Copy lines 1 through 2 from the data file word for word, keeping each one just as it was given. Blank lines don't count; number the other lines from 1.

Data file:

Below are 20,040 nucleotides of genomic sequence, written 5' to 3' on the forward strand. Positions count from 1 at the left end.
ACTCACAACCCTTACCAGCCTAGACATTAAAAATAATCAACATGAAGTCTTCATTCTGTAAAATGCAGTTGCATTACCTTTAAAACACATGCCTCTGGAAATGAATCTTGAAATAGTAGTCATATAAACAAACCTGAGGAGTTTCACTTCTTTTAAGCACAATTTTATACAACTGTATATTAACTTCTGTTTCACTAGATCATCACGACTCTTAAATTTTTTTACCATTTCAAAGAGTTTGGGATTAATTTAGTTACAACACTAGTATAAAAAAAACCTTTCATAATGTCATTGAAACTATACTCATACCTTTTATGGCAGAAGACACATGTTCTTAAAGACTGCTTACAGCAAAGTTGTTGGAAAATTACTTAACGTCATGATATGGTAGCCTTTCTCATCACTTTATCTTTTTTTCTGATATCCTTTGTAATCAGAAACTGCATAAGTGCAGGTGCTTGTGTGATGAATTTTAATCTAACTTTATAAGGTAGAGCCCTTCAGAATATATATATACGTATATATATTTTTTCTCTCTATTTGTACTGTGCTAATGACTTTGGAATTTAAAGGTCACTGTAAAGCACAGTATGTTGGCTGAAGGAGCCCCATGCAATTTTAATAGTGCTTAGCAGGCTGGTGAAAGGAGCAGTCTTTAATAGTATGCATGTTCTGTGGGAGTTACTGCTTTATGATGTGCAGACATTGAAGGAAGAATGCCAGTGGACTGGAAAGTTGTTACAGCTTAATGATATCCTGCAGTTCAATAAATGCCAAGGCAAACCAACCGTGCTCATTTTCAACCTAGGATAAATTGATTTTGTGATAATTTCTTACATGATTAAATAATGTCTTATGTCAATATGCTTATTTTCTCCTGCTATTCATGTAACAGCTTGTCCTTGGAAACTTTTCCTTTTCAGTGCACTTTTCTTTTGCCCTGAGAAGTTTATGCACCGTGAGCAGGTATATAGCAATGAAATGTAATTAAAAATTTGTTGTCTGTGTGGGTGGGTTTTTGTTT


Below are 20,040 nucleotides of genomic sequence, written 5' to 3' on the forward strand. Positions count from 1 at the left end.
ACTCACAACCCTTACCAGCCTAGACATTAAAAATAATCAACATGAAGTCTTCATTCTGTAAAATGCAGTTGCATTACCTTTAAAACACATGCCTCTGGAAATGAATCTTGAAATAGTAGTCATATAAACAAACCTGAGGAGTTTCACTTCTTTTAAGCACAATTTTATACAACTGTATATTAACTTCTGTTTCACTAGATCATCACGACTCTTAAATTTTTTTACCATTTCAAAGAGTTTGGGATTAATTTAGTTACAACACTAGTATAAAAAAAACCTTTCATAATGTCATTGAAACTATACTCATACCTTTTATGGCAGAAGACACATGTTCTTAAAGACTGCTTACAGCAAAGTTGTTGGAAAATTACTTAACGTCATGATATGGTAGCCTTTCTCATCACTTTATCTTTTTTTCTGATATCCTTTGTAATCAGAAACTGCATAAGTGCAGGTGCTTGTGTGATGAATTTTAATCTAACTTTATAAGGTAGAGCCCTTCAGAATATATATATACGTATATATATTTTTTCTCTCTATTTGTACTGTGCTAATGACTTTGGAATTTAAAGGTCACTGTAAAGCACAGTATGTTGGCTGAAGGAGCCCCATGCAATTTTAATAGTGCTTAGCAGGCTGGTGAAAGGAGCAGTCTTTAATAGTATGCATGTTCTGTGGGAGTTACTGCTTTATGATGTGCAGACATTGAAGGAAGAATGCCAGTGGACTGGAAAGTTGTTACAGCTTAATGATATCCTGCAGTTCAATAAATGCCAAGGCAAACCAACCGTGCTCATTTTCAACCTAGGATAAATTGATTTTGTGATAATTTCTTACATGATTAAATAATGTCTTATGTCAATATGCTTATTTTCTCCTGCTATTCATGTAACAGCTTGTCCTTGGAAACTTTTCCTTTTCAGTGCACTTTTCTTTTGCCCTGAGAAGTTTATGCACCGTGAGCAGGTATATAGCAATGAAATGTAATTAAAAATTTGTTGTCTGTGTGGGTGGGTTTTTGTTT